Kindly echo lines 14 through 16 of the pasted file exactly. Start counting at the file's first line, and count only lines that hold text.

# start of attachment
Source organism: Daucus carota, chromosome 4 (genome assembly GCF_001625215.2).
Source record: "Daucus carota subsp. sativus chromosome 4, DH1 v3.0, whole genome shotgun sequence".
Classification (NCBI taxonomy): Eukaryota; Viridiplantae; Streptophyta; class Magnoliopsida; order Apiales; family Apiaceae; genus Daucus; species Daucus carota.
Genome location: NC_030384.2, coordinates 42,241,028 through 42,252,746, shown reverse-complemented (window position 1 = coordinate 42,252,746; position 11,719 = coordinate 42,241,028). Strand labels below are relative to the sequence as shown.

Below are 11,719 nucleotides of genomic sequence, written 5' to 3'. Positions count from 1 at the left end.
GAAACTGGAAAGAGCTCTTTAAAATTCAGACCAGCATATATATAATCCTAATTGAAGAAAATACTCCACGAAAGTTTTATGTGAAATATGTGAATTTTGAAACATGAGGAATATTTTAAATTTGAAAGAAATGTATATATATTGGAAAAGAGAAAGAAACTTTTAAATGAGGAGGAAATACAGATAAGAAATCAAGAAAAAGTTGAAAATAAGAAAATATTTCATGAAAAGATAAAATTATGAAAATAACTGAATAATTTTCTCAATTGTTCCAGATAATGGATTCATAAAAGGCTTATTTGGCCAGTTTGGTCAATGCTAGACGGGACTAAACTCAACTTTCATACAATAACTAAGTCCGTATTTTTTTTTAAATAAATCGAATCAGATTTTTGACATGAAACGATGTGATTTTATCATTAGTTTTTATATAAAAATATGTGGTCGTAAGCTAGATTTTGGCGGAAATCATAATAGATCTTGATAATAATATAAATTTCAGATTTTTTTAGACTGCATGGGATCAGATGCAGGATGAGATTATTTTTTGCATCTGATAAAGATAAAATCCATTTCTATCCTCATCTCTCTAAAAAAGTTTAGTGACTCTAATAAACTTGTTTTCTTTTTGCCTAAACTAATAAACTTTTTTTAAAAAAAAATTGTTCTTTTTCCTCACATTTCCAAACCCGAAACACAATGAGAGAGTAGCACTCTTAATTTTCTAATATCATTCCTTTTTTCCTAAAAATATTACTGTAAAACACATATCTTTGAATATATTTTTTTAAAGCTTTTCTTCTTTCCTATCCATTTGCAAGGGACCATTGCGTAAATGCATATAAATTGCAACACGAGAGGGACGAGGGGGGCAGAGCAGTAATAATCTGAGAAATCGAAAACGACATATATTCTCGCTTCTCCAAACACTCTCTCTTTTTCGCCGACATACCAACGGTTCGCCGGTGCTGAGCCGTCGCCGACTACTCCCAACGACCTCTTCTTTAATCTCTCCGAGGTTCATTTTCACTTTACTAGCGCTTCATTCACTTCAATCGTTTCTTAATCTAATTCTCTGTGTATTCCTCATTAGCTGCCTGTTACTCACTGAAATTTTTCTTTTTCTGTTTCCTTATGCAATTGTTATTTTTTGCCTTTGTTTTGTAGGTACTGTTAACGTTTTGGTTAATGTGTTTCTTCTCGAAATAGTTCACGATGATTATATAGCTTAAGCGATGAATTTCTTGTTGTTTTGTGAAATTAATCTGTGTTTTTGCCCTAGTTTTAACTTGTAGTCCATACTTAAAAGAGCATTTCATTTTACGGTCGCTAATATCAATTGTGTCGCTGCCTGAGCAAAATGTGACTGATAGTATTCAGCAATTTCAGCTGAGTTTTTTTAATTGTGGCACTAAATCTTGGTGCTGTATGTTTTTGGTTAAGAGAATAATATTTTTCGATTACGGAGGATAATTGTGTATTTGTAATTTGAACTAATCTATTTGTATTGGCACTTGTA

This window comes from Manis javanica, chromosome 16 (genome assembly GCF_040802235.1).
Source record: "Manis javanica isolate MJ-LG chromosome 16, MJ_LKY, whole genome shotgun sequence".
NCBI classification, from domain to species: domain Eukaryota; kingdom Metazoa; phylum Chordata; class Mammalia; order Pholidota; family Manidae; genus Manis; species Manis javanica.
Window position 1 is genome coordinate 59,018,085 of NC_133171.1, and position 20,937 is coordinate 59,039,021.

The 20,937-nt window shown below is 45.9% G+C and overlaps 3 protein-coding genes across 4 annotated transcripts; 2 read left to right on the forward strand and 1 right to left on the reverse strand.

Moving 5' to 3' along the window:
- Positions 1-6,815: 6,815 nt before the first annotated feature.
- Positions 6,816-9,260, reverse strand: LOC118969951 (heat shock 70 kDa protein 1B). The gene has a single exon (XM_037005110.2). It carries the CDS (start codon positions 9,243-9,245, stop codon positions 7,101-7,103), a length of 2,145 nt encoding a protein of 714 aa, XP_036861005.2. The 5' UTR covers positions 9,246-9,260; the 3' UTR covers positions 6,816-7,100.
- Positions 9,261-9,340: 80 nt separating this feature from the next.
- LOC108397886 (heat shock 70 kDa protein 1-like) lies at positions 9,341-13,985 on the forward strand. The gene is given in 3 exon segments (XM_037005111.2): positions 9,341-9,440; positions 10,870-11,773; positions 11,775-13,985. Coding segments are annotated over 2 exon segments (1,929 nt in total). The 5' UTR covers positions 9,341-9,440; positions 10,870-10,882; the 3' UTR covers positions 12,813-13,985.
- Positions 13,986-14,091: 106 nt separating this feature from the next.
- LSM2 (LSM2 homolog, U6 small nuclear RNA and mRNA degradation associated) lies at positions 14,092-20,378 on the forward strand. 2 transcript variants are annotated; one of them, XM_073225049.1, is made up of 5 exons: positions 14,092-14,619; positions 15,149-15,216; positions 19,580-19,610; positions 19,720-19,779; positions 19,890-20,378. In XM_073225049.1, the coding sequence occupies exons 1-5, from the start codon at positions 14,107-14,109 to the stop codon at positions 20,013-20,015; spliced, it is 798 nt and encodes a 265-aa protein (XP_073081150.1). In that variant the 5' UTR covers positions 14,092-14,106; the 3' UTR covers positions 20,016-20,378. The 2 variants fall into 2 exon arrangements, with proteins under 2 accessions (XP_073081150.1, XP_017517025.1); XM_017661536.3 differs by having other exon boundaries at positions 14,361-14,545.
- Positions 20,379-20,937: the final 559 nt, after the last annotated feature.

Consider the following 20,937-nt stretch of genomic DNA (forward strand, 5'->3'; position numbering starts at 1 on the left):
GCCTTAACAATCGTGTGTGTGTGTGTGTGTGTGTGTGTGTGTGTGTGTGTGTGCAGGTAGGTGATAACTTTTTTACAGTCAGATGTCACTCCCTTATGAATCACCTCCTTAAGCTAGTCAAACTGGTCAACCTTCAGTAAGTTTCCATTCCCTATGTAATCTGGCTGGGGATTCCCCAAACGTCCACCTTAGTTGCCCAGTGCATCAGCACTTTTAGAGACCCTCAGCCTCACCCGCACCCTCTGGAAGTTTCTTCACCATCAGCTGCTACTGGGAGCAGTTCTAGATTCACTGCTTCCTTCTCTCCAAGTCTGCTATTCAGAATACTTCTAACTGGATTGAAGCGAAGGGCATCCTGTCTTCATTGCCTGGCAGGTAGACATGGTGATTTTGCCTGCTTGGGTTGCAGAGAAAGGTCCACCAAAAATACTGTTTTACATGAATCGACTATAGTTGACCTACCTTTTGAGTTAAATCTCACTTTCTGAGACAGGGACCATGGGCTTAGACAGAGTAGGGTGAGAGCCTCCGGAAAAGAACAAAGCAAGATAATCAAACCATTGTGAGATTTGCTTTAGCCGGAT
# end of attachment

- Positions 6,816-9,260, reverse strand: LOC118969951 (heat shock 70 kDa protein 1B). The gene has a single exon (XM_037005110.2). It carries the CDS (start codon positions 9,243-9,245, stop codon positions 7,101-7,103), a length of 2,145 nt encoding a protein of 714 aa, XP_036861005.2. The 5' UTR covers positions 9,246-9,260; the 3' UTR covers positions 6,816-7,100.
- Positions 9,261-9,340: 80 nt separating this feature from the next.
- LOC108397886 (heat shock 70 kDa protein 1-like) lies at positions 9,341-13,985 on the forward strand. The gene is given in 3 exon segments (XM_037005111.2): positions 9,341-9,440; positions 10,870-11,773; positions 11,775-13,985. Coding segments are annotated over 2 exon segments (1,929 nt in total). The 5' UTR covers positions 9,341-9,440; positions 10,870-10,882; the 3' UTR covers positions 12,813-13,985.